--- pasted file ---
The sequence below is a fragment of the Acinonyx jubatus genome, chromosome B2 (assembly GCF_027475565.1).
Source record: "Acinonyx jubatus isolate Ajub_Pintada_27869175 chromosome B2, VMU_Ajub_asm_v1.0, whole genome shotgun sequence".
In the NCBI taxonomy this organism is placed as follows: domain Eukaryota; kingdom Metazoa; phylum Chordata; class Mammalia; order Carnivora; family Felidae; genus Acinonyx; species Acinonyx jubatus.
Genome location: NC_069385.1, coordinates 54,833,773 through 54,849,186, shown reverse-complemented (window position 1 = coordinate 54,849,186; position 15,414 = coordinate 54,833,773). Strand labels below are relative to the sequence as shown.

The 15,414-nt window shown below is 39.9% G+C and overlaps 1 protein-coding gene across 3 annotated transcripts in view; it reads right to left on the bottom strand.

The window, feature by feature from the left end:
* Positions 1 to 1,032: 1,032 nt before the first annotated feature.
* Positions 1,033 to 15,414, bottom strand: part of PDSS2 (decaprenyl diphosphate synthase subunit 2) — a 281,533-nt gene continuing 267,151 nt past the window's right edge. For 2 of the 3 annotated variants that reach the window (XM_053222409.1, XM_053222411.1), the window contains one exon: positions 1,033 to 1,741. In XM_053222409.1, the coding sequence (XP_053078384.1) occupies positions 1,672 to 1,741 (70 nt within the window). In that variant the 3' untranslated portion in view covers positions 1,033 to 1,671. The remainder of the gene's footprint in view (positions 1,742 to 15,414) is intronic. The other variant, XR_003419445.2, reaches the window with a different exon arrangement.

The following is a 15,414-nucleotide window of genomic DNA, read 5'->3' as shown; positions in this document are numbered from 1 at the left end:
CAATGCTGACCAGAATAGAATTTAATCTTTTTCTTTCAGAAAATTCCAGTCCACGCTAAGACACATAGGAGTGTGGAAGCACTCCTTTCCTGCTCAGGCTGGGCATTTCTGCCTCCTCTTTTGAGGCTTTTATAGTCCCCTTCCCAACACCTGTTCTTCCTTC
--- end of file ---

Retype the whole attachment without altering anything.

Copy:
The sequence below is a fragment of the Acinonyx jubatus genome, chromosome B2 (assembly GCF_027475565.1).
Source record: "Acinonyx jubatus isolate Ajub_Pintada_27869175 chromosome B2, VMU_Ajub_asm_v1.0, whole genome shotgun sequence".
In the NCBI taxonomy this organism is placed as follows: domain Eukaryota; kingdom Metazoa; phylum Chordata; class Mammalia; order Carnivora; family Felidae; genus Acinonyx; species Acinonyx jubatus.
Genome location: NC_069385.1, coordinates 54,833,773 through 54,849,186, shown reverse-complemented (window position 1 = coordinate 54,849,186; position 15,414 = coordinate 54,833,773). Strand labels below are relative to the sequence as shown.

The 15,414-nt window shown below is 39.9% G+C and overlaps 1 protein-coding gene across 3 annotated transcripts in view; it reads right to left on the bottom strand.

The window, feature by feature from the left end:
* Positions 1 to 1,032: 1,032 nt before the first annotated feature.
* Positions 1,033 to 15,414, bottom strand: part of PDSS2 (decaprenyl diphosphate synthase subunit 2) — a 281,533-nt gene continuing 267,151 nt past the window's right edge. For 2 of the 3 annotated variants that reach the window (XM_053222409.1, XM_053222411.1), the window contains one exon: positions 1,033 to 1,741. In XM_053222409.1, the coding sequence (XP_053078384.1) occupies positions 1,672 to 1,741 (70 nt within the window). In that variant the 3' untranslated portion in view covers positions 1,033 to 1,671. The remainder of the gene's footprint in view (positions 1,742 to 15,414) is intronic. The other variant, XR_003419445.2, reaches the window with a different exon arrangement.

The following is a 15,414-nucleotide window of genomic DNA, read 5'->3' as shown; positions in this document are numbered from 1 at the left end:
CAATGCTGACCAGAATAGAATTTAATCTTTTTCTTTCAGAAAATTCCAGTCCACGCTAAGACACATAGGAGTGTGGAAGCACTCCTTTCCTGCTCAGGCTGGGCATTTCTGCCTCCTCTTTTGAGGCTTTTATAGTCCCCTTCCCAACACCTGTTCTTCCTTC